Haynos noted there might be some confusion about eating disorders and disordered eating, which is more common. “Disordered eating pertains to unhealthy eating habits,” she said. “You can have a dysfunctional relationship with eating that doesn’t rise to the level of a psychiatric disorder.” She notes, however, that even disordered eating is associated with negative physical and mental health outcomes.
How do eating disorders affect lives?
The impact can be significant, according to Haynos (pictured here). “It depends on the level of the eating disorder and how long it’s been going on,” she said. “People with eating disorders often have anxiety and depression as comorbidities. They also have higher rates of non-suicidal self-injury and suicide attempts.”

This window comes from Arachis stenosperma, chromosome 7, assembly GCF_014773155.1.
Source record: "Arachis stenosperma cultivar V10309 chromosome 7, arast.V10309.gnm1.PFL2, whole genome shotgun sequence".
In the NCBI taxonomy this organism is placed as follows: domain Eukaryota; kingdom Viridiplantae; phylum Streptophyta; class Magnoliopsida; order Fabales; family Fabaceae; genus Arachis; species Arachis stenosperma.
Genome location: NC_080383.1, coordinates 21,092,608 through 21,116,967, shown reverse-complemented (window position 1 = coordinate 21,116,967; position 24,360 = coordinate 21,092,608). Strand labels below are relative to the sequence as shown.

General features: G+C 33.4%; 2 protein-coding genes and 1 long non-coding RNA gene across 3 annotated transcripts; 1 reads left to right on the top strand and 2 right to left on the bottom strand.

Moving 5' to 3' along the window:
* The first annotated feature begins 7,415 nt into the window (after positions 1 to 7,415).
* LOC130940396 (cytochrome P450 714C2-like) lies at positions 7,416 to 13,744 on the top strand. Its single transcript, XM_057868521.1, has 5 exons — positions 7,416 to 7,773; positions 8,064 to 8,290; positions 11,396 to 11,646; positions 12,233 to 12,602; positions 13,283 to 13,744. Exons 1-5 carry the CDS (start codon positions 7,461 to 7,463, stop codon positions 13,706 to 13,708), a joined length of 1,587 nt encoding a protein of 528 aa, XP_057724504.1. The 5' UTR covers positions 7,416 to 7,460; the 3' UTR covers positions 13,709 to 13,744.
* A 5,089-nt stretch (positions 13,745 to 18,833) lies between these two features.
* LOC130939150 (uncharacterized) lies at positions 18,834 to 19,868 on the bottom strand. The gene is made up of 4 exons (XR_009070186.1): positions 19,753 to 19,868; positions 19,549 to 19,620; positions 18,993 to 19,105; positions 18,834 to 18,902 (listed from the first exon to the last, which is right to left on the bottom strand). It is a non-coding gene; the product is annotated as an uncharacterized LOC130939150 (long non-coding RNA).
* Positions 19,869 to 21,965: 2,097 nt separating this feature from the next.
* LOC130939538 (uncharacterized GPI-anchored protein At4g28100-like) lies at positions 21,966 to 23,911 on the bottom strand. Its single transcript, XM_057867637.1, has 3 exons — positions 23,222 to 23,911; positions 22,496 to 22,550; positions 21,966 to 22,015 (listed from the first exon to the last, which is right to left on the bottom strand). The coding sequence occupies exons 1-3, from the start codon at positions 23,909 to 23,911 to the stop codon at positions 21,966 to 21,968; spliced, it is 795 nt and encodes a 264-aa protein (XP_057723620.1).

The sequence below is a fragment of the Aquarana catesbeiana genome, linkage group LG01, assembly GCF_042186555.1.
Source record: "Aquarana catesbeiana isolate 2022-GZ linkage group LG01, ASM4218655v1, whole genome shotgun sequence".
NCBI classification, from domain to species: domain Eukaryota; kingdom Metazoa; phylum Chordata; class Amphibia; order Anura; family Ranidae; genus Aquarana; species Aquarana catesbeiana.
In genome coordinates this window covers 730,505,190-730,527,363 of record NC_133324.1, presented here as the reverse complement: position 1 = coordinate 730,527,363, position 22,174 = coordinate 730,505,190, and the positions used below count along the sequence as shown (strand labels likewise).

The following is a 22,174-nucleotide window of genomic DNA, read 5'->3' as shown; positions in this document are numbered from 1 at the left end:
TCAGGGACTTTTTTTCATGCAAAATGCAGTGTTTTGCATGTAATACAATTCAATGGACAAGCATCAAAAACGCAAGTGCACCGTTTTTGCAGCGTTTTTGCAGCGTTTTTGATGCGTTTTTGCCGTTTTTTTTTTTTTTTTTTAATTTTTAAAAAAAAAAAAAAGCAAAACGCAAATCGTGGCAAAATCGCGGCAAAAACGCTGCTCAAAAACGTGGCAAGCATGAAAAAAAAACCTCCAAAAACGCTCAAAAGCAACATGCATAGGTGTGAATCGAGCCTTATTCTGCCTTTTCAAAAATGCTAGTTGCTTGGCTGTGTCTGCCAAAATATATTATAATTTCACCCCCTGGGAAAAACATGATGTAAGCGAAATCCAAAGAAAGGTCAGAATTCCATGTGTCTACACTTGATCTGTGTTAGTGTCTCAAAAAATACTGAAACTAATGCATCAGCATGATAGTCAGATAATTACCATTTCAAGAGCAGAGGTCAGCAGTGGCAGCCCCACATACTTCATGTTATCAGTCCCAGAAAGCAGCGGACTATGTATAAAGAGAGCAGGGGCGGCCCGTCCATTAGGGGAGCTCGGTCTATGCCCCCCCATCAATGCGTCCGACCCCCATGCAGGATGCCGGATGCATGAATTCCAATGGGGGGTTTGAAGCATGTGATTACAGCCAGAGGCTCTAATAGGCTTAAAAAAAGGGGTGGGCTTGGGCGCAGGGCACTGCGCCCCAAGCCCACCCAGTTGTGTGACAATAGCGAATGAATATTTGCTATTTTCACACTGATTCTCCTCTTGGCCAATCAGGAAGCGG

The condition can be very expensive. “Treatment is costly for those who need residential or inpatient care,” said Haynos. “Or if they end up in the emergency room with medical complications.” She added that evidence shows eating disorders can effect a person’s ability to regularly go to work or school. The conditions can also result in cardiovascular issues, cancer, or diabetes, and can have a significant social impact.
Who typically gets an eating disorder?